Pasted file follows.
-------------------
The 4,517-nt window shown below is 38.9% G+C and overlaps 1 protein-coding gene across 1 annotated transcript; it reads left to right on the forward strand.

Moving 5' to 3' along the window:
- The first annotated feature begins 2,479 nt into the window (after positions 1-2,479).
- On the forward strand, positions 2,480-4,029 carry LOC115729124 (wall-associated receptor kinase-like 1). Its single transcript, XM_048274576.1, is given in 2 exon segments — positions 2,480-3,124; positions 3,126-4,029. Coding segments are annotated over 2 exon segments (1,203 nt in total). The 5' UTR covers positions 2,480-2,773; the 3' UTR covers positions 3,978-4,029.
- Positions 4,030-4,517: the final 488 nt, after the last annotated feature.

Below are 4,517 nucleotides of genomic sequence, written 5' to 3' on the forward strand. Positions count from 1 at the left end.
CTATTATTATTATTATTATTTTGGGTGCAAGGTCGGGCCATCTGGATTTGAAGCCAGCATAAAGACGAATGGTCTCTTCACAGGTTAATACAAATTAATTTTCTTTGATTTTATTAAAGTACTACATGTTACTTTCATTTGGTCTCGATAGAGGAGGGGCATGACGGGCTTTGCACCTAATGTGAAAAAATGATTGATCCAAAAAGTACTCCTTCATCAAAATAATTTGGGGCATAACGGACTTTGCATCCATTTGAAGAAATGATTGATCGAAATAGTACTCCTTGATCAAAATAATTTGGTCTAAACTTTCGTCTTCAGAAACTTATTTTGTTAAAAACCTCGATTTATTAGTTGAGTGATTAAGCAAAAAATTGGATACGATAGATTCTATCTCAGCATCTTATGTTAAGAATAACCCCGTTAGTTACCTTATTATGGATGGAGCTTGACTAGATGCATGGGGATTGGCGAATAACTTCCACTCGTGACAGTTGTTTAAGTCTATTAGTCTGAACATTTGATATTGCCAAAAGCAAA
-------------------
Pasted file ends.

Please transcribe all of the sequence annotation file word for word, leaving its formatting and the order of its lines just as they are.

The 4,517-nt window shown below is 38.9% G+C and overlaps 1 protein-coding gene across 1 annotated transcript; it reads left to right on the forward strand.

Moving 5' to 3' along the window:
- The first annotated feature begins 2,479 nt into the window (after positions 1-2,479).
- On the forward strand, positions 2,480-4,029 carry LOC115729124 (wall-associated receptor kinase-like 1). Its single transcript, XM_048274576.1, is given in 2 exon segments — positions 2,480-3,124; positions 3,126-4,029. Coding segments are annotated over 2 exon segments (1,203 nt in total). The 5' UTR covers positions 2,480-2,773; the 3' UTR covers positions 3,978-4,029.
- Positions 4,030-4,517: the final 488 nt, after the last annotated feature.

Below are 4,517 nucleotides of genomic sequence, written 5' to 3' on the forward strand. Positions count from 1 at the left end.
CTATTATTATTATTATTATTTTGGGTGCAAGGTCGGGCCATCTGGATTTGAAGCCAGCATAAAGACGAATGGTCTCTTCACAGGTTAATACAAATTAATTTTCTTTGATTTTATTAAAGTACTACATGTTACTTTCATTTGGTCTCGATAGAGGAGGGGCATGACGGGCTTTGCACCTAATGTGAAAAAATGATTGATCCAAAAAGTACTCCTTCATCAAAATAATTTGGGGCATAACGGACTTTGCATCCATTTGAAGAAATGATTGATCGAAATAGTACTCCTTGATCAAAATAATTTGGTCTAAACTTTCGTCTTCAGAAACTTATTTTGTTAAAAACCTCGATTTATTAGTTGAGTGATTAAGCAAAAAATTGGATACGATAGATTCTATCTCAGCATCTTATGTTAAGAATAACCCCGTTAGTTACCTTATTATGGATGGAGCTTGACTAGATGCATGGGGATTGGCGAATAACTTCCACTCGTGACAGTTGTTTAAGTCTATTAGTCTGAACATTTGATATTGCCAAAAGCAAA